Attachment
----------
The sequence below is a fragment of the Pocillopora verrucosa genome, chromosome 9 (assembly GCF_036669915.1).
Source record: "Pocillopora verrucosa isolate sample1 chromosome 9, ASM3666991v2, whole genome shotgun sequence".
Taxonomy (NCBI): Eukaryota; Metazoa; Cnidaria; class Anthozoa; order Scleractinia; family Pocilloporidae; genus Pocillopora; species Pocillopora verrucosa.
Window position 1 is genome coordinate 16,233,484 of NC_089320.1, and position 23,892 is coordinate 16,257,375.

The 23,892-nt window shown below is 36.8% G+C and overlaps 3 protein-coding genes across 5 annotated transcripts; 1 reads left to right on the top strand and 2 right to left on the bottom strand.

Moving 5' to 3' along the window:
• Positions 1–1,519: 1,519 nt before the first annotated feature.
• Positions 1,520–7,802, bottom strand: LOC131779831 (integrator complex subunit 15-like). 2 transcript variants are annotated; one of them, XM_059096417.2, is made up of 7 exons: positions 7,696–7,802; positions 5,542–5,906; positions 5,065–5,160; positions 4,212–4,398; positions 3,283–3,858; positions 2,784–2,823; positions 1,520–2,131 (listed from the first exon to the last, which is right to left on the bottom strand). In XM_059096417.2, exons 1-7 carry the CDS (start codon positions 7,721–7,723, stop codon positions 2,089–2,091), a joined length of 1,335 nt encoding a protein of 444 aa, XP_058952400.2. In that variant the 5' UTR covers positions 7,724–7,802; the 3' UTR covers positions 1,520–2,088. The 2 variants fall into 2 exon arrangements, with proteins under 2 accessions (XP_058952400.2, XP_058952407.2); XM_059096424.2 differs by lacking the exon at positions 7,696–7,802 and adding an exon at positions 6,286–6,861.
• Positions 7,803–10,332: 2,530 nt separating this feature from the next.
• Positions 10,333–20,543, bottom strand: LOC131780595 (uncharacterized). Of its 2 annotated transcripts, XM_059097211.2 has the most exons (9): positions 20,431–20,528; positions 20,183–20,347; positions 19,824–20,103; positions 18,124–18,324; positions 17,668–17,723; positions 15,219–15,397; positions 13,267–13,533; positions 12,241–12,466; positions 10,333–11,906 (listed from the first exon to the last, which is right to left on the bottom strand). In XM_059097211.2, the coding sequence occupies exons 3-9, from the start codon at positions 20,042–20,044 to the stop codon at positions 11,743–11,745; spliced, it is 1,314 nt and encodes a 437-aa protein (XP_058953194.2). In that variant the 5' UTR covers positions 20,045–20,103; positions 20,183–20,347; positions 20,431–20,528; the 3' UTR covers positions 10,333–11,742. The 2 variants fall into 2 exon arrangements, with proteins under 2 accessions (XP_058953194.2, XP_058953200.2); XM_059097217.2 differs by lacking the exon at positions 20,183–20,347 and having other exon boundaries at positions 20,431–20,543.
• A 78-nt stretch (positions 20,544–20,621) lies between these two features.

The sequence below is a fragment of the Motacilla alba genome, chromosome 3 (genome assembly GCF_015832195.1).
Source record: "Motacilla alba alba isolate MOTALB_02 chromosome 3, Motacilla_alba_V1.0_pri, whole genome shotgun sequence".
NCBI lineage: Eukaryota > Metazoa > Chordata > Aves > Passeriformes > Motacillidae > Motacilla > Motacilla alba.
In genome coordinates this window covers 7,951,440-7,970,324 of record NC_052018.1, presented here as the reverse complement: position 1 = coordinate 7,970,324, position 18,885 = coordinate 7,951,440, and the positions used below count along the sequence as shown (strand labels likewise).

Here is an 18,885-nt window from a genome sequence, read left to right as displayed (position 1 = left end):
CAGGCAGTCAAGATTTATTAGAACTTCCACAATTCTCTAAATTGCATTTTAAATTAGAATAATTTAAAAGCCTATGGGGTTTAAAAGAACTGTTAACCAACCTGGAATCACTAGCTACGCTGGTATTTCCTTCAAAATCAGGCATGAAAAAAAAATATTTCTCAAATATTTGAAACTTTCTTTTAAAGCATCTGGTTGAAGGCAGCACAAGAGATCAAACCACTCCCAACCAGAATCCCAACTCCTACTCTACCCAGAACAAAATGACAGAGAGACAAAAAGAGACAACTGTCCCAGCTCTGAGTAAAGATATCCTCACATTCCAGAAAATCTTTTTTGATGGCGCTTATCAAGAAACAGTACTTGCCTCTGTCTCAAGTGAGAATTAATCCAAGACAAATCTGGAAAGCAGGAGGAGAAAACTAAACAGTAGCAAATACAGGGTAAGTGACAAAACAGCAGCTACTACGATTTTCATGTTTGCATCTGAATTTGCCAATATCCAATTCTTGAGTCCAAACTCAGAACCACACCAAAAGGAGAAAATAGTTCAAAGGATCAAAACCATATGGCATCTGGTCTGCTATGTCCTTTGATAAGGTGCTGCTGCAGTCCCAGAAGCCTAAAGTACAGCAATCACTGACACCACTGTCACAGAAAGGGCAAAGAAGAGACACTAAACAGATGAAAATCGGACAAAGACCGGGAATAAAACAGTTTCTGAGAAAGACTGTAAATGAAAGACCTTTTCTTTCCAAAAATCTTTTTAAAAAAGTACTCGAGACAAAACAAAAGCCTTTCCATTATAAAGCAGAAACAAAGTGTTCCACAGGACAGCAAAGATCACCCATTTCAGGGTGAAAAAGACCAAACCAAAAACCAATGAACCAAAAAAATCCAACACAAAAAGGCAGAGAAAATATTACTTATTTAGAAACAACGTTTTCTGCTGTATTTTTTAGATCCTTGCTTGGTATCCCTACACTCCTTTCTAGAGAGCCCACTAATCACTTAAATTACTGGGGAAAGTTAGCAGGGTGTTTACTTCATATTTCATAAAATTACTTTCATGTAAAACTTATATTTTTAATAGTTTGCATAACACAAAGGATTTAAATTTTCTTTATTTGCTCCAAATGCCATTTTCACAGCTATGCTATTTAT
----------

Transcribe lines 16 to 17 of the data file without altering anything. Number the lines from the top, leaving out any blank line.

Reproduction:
Here is an 18,885-nt window from a genome sequence, read left to right as displayed (position 1 = left end):
CAGGCAGTCAAGATTTATTAGAACTTCCACAATTCTCTAAATTGCATTTTAAATTAGAATAATTTAAAAGCCTATGGGGTTTAAAAGAACTGTTAACCAACCTGGAATCACTAGCTACGCTGGTATTTCCTTCAAAATCAGGCATGAAAAAAAAATATTTCTCAAATATTTGAAACTTTCTTTTAAAGCATCTGGTTGAAGGCAGCACAAGAGATCAAACCACTCCCAACCAGAATCCCAACTCCTACTCTACCCAGAACAAAATGACAGAGAGACAAAAAGAGACAACTGTCCCAGCTCTGAGTAAAGATATCCTCACATTCCAGAAAATCTTTTTTGATGGCGCTTATCAAGAAACAGTACTTGCCTCTGTCTCAAGTGAGAATTAATCCAAGACAAATCTGGAAAGCAGGAGGAGAAAACTAAACAGTAGCAAATACAGGGTAAGTGACAAAACAGCAGCTACTACGATTTTCATGTTTGCATCTGAATTTGCCAATATCCAATTCTTGAGTCCAAACTCAGAACCACACCAAAAGGAGAAAATAGTTCAAAGGATCAAAACCATATGGCATCTGGTCTGCTATGTCCTTTGATAAGGTGCTGCTGCAGTCCCAGAAGCCTAAAGTACAGCAATCACTGACACCACTGTCACAGAAAGGGCAAAGAAGAGACACTAAACAGATGAAAATCGGACAAAGACCGGGAATAAAACAGTTTCTGAGAAAGACTGTAAATGAAAGACCTTTTCTTTCCAAAAATCTTTTTAAAAAAGTACTCGAGACAAAACAAAAGCCTTTCCATTATAAAGCAGAAACAAAGTGTTCCACAGGACAGCAAAGATCACCCATTTCAGGGTGAAAAAGACCAAACCAAAAACCAATGAACCAAAAAAATCCAACACAAAAAGGCAGAGAAAATATTACTTATTTAGAAACAACGTTTTCTGCTGTATTTTTTAGATCCTTGCTTGGTATCCCTACACTCCTTTCTAGAGAGCCCACTAATCACTTAAATTACTGGGGAAAGTTAGCAGGGTGTTTACTTCATATTTCATAAAATTACTTTCATGTAAAACTTATATTTTTAATAGTTTGCATAACACAAAGGATTTAAATTTTCTTTATTTGCTCCAAATGCCATTTTCACAGCTATGCTATTTAT